The Great Debate About Tracking Macros

by | May 21, 2022

Tracking macros is not a disordered behavior.

I received a comment on one of my IG posts about macros that said …

Counting calories is disordered eating.

I love blanket statements that provide zero context.

The nice part about keyboard warriors is they provide great topics to write about.

This comment in particular isn’t too far off from being relevant.

Counting calories (or tracking macros) CAN be disordered.

My feeling is that the act of tracking, in and of itself, is not.

Typically, it can be used as a means for control and can become obsessive for someone who already has disordered eating tendencies.

Tracking macros is a tool that can be used or abused.

But, let’s not forget, tracking macros is simply one tool that can be really helpful to create awareness and specificity around your nutritional habits.

Like any tool, it can be used or abused.

You probably wouldn’t hear anyone say that budgeting your finances is disordered behavior.

Some people are meticulous about their budgets.

They track and monitor every dollar earned and every dollar spent.

Others keep their head in the sand.

They don’t want to know the numbers or look at the numbers.

Regardless of whether it gets tracked or not … the net result is still the same.

The amount you earn minus the amount you spend = the amount you have.

The numbers showing up when you look at your bank account will tell the story.

Similarly, some people track macros and count calories.

Others keep their head in the sand and don’t want to look at the numbers.

Totally fine either way.

Regardless of whether it gets tracked or not … the net result is still the same.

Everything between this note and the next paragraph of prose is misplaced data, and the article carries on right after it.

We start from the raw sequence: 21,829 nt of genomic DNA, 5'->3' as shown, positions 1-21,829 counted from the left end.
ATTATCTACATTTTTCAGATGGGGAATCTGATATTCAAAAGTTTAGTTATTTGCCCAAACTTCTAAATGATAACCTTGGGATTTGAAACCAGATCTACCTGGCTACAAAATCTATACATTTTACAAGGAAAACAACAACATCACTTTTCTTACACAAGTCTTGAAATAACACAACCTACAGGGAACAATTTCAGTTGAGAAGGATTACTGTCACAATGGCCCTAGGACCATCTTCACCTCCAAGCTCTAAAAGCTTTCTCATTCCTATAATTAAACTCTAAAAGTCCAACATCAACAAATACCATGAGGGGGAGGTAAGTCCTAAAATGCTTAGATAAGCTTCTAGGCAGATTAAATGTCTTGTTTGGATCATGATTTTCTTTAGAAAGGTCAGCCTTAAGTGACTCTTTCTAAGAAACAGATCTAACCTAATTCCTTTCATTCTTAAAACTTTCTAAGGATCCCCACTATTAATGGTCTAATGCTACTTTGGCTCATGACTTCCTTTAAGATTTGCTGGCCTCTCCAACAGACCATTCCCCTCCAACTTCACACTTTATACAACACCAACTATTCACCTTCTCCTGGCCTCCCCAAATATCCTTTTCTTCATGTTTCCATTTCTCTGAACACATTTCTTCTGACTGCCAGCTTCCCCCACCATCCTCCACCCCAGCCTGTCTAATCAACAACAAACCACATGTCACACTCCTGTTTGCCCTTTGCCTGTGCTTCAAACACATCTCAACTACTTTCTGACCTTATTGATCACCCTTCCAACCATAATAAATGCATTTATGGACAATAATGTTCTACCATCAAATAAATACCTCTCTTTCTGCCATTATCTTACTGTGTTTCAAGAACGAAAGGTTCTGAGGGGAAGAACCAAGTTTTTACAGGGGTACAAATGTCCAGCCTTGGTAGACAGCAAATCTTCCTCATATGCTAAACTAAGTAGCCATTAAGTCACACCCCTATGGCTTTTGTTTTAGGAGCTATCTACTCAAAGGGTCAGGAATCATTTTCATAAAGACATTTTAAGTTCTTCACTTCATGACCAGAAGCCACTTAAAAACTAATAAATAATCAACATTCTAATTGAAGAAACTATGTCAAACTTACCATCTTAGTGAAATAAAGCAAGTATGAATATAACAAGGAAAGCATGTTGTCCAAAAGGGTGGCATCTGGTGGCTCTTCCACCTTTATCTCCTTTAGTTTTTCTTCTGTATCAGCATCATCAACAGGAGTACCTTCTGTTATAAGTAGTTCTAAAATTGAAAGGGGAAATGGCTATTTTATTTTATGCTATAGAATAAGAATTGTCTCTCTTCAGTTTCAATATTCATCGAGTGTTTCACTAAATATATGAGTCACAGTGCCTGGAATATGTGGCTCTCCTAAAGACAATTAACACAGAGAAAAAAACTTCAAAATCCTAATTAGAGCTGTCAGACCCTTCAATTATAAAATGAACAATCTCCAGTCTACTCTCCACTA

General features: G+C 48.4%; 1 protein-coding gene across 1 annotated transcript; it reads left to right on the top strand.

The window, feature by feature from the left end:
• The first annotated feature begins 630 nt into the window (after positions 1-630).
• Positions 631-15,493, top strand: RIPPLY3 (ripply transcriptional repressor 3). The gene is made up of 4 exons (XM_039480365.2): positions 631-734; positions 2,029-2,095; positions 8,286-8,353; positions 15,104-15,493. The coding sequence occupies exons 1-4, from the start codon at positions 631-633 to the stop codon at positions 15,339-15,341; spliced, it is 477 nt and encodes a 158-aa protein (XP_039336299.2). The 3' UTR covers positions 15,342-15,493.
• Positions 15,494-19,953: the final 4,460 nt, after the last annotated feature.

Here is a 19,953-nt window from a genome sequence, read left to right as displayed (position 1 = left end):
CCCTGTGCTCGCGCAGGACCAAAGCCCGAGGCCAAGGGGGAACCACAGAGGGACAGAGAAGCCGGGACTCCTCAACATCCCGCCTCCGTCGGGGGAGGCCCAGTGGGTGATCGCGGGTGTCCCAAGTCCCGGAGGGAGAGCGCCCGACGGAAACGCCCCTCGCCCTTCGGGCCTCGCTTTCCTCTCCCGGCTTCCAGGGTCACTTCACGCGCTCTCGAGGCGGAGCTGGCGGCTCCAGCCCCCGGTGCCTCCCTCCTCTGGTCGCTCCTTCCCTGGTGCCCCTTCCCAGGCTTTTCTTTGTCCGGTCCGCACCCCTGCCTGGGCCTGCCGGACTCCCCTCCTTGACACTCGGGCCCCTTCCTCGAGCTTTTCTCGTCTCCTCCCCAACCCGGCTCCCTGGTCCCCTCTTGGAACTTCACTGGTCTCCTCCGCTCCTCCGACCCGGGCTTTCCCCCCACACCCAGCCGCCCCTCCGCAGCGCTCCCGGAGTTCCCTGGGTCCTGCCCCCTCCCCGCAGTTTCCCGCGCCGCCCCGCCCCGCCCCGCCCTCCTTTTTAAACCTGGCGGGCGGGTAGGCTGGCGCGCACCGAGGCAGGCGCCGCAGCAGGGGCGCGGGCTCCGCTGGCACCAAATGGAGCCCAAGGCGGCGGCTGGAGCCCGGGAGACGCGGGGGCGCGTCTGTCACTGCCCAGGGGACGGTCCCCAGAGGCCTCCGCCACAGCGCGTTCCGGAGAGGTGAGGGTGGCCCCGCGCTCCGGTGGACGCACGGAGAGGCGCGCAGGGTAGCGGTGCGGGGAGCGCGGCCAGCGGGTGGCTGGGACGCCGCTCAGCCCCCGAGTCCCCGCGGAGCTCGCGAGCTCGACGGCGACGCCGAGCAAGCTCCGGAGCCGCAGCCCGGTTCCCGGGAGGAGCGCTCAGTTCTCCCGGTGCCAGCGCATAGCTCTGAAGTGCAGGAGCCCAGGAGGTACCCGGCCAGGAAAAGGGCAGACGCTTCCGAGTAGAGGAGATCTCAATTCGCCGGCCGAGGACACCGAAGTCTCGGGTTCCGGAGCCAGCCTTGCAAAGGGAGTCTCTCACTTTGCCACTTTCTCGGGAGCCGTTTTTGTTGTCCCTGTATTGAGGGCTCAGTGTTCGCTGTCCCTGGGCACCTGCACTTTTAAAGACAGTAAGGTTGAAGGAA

The amount you consume minus the amount you burn = the amount you have.

The numbers showing up when you step on the scale will tell the story.

Individuals who make a budget often use it to ensure that their bills are paid and it gives them peace of mind to spend on “wants” with whatever is left over.

So they take care of the “needs” and then likely throw some into savings or investments and then have a set amount for whatever they want.

Could be vacations, date nights, online shopping, hobbies, whatever.

Does that sound responsible or disordered?

Is tracking macros disordered eating?

What about with nutrition?

Individuals who make a budget with their calories and macros use it to ensure that their basic needs are covered (enough protein, veggies, fats, carbs) and it gives them peace of mind to spend their calories on “wants” with whatever is left over.

Does that sound responsible or disordered?

Well, it always depends on how the tool is being used.

The example above sounds responsible.

But what if it becomes obsessive?

Like someone who is too controlling with their budget so they don’t spend money on anything fun or fulfilling and they end up miserable or depressed.

And eventually they reach their tipping point so they go spend a bunch of money on alcohol and gambling.

What if someone becomes so obsessed with hitting their macros perfectly that they avoid all social situations and become a slave to the numbers?

I lived that existence for too long.

However, it wasn’t the macros that were disordered.

It was me.

I had to fix myself first and now I can use macros as a tool that’s available when I want it. But not something I depend on.

The tool didn’t change.

I did.

My perception did.

My relationship with food did.

Sometimes, the problem is not the tool but rather … ourselves.

So no … tracking macros isn’t disordered eating.

It can be.

And the solution might very well be to walk away from using that tool.

But we need to be careful about labeling things as bad because of bad things that can happen.

Once we invented cars, we also invented car crashes.

Once we invented banks, we also invented bank fraud and bank robberies.

There is always going to be the dark side of a tool or technology.

Dropping blanket statements without context isn’t helpful.

So, allow me to be the one that provides way too much context in way too many words ;).

My hope is that this gives you a moment to assess your own use or abuse of something like tracking macros, weighing yourself, or even budgeting.

In my opinion, when investing in yourself and your own health is not included in your “needs” category of budgeting … that, to me, is disordered.

Notice the key part of that statement … “in my opinion.”

The way we communicate things matters.

So, I’ll gladly over explain.

Interested in 1:1 Coaching?

And let me know that you’re interested in the 1:1 signature coaching program.

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